Leaf Damage

When leaf damage occurs to landscape and garden plants, accurate identification of the guilty pest helps stop the damage before it gets worse. Learning to recognize different types of leaf damage can help you identify the sources and treat your plants effectively.

Japanese Beetles

Japanese beetles are voracious feeders that feast on hundreds of different plant types. These invasive pests prefer sunny, well-irrigated lawns and landscapes. Signs of Japanese beetle leaf damage include::
  • "Skeletonized" leaves, with only the leaf veins left
  • Damage focused on green tissue between leaf veins
  • Extensive damage in a very short time
  • Groups of beetles seen feeding during daylight hours


Grasshoppers damage plants extensively when their populations soar. They prefer grasses and tender plants, but everything is fair game when grasshopper migrations occur. Signs of grasshopper leaf damage include:
  • Large areas of plant leaves missing
  • Large "holes" that start at the leaf edge and work inward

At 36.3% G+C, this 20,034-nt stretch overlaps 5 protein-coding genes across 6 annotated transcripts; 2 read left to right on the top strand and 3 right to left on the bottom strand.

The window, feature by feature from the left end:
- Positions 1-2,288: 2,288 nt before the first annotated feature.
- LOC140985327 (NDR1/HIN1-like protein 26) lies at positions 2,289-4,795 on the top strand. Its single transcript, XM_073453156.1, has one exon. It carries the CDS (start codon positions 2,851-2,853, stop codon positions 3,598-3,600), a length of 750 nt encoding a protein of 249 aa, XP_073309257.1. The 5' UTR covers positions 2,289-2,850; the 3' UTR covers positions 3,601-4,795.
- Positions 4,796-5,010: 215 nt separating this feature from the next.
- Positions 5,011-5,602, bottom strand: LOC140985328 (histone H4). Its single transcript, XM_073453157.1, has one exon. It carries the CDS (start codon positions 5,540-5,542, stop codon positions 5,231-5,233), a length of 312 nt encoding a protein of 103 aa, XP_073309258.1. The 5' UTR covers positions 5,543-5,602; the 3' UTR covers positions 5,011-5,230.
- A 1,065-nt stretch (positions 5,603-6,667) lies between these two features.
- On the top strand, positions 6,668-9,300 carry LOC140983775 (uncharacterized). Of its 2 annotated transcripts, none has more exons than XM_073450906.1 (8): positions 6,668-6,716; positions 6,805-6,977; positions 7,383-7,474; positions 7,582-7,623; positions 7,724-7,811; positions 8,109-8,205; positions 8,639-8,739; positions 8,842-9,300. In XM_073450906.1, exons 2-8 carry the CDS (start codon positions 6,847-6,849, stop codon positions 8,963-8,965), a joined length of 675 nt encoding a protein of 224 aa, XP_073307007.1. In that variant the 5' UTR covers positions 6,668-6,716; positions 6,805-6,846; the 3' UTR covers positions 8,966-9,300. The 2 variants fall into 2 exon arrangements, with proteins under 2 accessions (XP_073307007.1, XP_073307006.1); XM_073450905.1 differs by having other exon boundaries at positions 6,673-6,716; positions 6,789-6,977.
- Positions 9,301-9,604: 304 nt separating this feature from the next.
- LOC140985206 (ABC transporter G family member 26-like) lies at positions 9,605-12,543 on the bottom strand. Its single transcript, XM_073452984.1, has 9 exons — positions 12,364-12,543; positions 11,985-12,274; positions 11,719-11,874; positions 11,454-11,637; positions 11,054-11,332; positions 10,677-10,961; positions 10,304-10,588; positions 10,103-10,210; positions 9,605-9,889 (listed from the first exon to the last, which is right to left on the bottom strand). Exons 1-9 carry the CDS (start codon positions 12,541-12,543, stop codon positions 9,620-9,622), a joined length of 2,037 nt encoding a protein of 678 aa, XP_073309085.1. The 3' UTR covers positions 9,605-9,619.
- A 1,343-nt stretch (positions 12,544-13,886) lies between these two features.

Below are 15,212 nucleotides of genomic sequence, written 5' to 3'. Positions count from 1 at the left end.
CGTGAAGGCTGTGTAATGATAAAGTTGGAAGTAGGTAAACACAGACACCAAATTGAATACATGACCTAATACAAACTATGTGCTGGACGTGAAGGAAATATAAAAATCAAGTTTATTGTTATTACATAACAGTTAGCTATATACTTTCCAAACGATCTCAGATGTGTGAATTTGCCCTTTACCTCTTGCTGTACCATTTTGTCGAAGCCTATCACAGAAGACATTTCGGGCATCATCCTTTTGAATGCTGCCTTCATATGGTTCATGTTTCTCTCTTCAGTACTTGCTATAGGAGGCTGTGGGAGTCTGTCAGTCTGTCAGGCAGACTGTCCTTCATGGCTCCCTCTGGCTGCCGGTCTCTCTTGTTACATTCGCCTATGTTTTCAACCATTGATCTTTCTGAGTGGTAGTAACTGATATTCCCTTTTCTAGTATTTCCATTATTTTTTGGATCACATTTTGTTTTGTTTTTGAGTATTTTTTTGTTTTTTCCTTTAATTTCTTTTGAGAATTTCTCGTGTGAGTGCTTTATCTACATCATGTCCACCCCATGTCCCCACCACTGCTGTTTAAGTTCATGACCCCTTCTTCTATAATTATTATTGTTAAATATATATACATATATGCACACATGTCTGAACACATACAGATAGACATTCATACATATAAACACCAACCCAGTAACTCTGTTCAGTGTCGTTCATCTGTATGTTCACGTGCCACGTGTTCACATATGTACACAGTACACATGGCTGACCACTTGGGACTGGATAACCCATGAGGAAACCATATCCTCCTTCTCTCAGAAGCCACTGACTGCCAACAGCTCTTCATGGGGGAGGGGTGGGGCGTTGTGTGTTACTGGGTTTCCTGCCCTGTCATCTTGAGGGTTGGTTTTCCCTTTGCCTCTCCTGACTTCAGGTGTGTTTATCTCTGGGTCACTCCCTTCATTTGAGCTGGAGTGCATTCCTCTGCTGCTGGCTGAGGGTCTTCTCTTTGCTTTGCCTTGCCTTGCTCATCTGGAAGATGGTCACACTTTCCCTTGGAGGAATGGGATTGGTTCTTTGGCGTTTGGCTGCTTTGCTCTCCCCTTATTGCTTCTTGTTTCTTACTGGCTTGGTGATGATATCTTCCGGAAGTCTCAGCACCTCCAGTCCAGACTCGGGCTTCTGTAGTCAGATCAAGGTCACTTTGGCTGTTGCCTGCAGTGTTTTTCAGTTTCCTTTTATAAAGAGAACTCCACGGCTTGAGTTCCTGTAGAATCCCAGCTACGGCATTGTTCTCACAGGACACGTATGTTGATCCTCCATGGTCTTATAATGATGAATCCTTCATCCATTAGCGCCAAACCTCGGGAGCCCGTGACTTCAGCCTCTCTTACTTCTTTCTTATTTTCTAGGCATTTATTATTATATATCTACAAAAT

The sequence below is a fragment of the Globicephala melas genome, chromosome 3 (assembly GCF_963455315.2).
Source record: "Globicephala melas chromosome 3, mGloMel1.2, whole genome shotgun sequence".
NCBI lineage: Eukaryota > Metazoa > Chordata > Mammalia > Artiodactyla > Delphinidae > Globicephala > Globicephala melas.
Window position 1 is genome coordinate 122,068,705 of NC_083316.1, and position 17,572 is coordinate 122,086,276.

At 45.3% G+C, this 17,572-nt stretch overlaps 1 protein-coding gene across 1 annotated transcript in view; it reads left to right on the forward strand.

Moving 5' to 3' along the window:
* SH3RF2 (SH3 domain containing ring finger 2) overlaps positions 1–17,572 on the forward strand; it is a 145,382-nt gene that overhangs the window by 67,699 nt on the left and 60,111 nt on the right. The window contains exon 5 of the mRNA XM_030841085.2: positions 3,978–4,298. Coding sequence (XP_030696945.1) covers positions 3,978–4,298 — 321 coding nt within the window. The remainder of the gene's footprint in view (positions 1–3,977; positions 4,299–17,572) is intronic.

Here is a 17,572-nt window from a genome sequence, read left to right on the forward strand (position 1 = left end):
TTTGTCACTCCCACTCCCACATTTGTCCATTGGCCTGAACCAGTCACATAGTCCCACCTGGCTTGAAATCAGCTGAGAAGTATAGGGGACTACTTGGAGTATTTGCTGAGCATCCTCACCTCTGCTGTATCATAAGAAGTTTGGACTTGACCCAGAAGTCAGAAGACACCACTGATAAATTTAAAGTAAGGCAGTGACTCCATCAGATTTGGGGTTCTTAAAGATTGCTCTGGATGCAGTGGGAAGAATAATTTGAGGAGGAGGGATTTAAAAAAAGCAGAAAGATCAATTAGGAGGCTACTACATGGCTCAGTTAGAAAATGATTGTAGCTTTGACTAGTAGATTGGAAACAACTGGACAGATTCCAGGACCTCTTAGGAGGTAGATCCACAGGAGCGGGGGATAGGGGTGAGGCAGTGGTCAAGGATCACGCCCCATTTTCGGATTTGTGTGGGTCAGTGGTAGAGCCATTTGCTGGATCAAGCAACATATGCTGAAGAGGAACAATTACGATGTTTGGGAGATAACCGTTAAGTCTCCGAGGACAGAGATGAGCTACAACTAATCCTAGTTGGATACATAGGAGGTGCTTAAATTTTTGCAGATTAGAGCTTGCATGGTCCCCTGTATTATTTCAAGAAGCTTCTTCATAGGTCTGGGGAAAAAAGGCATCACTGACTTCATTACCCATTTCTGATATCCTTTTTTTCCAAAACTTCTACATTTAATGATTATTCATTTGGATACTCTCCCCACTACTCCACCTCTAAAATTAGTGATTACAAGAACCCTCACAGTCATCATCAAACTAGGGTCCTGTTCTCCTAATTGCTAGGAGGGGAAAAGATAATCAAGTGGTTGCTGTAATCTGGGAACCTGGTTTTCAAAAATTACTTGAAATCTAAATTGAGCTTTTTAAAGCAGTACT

• Rough hole edges marked with bite and chew marks
  • Damaged plants near tall grassy borders or weeds

Photo credit: C Watts (CC BY 2.0)

Snails and Slugs

Snails and slugs come out in throngs when moderate temperatures and wet weather combine in spring and fall. In a single night, these pests can turn beautiful foliage plants into masses of tattered greenery. Signs of snail and slug damage include:
  • Large, irregular holes throughout the leaf surface
  • Entire holes appear within the leaf, not just along the edge
  • Extensive damage in a single night
  • Slimy mucus trails on plants or nearby soil


When leaves suffer damage, the holes don't repair themselves. Leaf damage remains until the plant drops its leaves or dies. If pests damage a small number of leaves, simply prune the damaged leaves away. If the entire plant sustains heavy damage, large-scale leaf removal may shock the plant further. For annuals, replace the plant. For large plants, it's best to leave the damage as is and let nature take its course.